Back in April I speculated on a rumor that Citrix was considering selling or spinning off its online services unit including the GoToMeeting, GoToWebinar, and GoToTraining conferencing products.
This week Citrix announced that CEO Mark Templeton would retire. In a Facebook post he said "It remains business as usual at Citrix and there will be no impact in how you do business with us." But then he said "We have announced the exploration of strategic alternatives for our GoTo family of products as well as active discussions regarding a potential sale of our ByteMobile business."
That mirrors this formal statement from the July 28 Second Quarter Financial Results report:
Commences Exploration of Strategic Alternatives for GoTo Family of Products
In addition, Citrix, with the assistance of its independent advisors, has initiated a review of strategic alternatives for the company’s GoTo family of products. The strategic alternatives review for this business could result in, among other things, a possible sale or spin-off transaction.
Qatalyst Partners and Goldman, Sachs & Co. are serving as financial advisors to Citrix and Goodwin Procter LLP is serving as legal counsel.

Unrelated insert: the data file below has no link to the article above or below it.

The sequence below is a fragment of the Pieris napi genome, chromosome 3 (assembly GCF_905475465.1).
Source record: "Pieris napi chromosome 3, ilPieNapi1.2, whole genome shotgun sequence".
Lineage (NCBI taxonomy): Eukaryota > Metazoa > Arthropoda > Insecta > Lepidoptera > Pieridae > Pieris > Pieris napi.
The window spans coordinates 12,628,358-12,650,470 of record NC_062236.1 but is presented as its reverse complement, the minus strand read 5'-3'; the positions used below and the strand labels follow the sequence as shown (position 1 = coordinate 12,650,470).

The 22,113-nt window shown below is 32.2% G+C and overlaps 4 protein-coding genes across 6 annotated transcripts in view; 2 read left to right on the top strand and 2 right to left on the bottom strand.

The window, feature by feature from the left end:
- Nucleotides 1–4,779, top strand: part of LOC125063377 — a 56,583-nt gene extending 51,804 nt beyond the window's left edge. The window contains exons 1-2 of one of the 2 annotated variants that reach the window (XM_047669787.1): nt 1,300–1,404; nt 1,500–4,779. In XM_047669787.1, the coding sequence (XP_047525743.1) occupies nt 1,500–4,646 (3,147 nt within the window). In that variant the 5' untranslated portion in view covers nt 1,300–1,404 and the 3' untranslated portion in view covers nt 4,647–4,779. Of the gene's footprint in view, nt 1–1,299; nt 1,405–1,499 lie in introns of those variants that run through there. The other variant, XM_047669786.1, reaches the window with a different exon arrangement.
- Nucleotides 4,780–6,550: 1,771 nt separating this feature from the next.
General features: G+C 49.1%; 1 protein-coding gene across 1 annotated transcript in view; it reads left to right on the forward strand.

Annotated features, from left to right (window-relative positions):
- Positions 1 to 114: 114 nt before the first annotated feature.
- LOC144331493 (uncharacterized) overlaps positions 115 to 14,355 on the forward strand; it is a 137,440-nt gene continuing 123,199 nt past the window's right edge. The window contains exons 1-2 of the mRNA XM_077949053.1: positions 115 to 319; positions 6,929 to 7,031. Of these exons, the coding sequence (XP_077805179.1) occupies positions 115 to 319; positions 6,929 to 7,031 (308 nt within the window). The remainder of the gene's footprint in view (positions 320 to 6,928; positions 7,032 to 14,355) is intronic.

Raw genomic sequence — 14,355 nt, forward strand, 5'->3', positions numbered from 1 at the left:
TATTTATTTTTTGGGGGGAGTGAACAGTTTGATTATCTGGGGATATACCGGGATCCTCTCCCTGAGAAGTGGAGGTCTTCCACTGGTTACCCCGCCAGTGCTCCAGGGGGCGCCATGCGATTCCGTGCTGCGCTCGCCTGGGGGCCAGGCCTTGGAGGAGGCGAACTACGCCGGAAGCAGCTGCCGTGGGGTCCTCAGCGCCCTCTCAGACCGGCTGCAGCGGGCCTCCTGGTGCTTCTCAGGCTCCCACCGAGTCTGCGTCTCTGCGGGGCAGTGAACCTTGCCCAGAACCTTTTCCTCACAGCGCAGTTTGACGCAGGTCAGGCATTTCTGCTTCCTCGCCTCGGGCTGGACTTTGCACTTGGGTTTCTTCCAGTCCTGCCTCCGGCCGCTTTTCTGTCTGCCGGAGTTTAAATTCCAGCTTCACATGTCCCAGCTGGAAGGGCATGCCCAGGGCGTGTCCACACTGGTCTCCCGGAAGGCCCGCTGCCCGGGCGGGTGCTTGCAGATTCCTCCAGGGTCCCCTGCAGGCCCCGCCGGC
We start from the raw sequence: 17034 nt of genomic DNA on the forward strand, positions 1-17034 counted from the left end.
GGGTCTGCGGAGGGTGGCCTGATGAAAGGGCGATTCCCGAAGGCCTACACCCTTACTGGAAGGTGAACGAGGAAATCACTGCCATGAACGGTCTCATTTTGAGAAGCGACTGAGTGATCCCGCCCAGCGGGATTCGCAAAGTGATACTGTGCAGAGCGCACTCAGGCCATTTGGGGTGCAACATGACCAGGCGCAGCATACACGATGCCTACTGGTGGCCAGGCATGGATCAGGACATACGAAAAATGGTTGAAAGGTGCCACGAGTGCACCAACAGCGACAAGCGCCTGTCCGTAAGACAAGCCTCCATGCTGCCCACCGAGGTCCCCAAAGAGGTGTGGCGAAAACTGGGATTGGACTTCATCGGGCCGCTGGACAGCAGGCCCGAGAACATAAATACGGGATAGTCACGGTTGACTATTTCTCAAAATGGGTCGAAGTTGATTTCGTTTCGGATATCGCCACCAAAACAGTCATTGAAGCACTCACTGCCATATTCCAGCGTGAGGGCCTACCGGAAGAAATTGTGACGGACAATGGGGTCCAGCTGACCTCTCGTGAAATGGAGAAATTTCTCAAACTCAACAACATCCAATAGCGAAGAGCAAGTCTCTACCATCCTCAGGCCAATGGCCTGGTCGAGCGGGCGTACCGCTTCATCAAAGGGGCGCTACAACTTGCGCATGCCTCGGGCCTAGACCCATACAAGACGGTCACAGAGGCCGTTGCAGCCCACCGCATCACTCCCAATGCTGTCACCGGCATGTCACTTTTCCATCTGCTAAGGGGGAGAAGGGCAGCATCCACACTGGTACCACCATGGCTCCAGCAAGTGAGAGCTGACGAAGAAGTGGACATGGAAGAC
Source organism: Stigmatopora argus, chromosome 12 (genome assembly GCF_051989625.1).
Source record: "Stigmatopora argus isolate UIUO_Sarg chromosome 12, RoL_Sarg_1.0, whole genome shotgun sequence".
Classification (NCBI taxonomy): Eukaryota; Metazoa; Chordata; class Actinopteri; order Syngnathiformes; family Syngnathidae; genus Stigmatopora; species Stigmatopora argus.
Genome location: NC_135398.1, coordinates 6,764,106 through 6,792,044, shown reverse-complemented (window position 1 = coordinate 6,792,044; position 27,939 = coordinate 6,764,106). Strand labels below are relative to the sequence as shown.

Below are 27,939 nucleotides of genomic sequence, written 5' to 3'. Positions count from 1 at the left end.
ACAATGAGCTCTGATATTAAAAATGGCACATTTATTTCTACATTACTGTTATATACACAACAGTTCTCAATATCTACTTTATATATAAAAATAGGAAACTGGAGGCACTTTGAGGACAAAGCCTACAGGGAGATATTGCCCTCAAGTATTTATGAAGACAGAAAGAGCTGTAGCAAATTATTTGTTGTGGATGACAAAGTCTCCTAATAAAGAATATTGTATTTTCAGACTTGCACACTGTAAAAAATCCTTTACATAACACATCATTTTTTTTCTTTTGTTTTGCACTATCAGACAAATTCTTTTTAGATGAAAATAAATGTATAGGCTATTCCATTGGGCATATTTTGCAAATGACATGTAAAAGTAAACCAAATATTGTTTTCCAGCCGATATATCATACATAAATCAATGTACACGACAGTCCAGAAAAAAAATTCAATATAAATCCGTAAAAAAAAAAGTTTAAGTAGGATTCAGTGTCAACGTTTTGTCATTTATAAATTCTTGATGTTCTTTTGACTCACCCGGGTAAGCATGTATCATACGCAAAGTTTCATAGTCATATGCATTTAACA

All of this action follows a public letter last month from Elliott Management Corporation. They bought up enough Citrix stock to trigger a formally mandated 13D SEC filing and wasted no time in flexing their muscles as significant shareholders. It was not pleasant, highlighting analysis such as:
“The Company’s execution has been terribly poor for more than 2 years, and we believe management will be compelled to make more organizational changes going forward – beyond those already announced.”
Elliott made it clear that the online division and conferencing products needed to go:
"While we recognize the broad notion of empowering a mobile workforce, this business’s go-to-market strategy, product development roadmap and end-market are absolutely distinct from the core of Citrix. GoTo is an attractive business with scale in its market, and we have confidence that it can realize significant value through several alternative transaction structures, including a sale or a spin. We also further believe that core Citrix’s management can create significantly more value for stockholders by focusing on operational execution rather than attempting to oversee the GoTo franchise."
In re-reading my previous article about what could happen to Citrix Online (and I want to stress again that I have NO insider knowledge and no financial involvement in any way), I'm going to strengthen my guess… What would be best for customers and easiest to implement quickly? Spinoff of the unit into its own corporate entity. What do I think will happen? PGi will buy it.
Now we sit back and see how well my crystal ball works. I'm sure we won't have long to wait.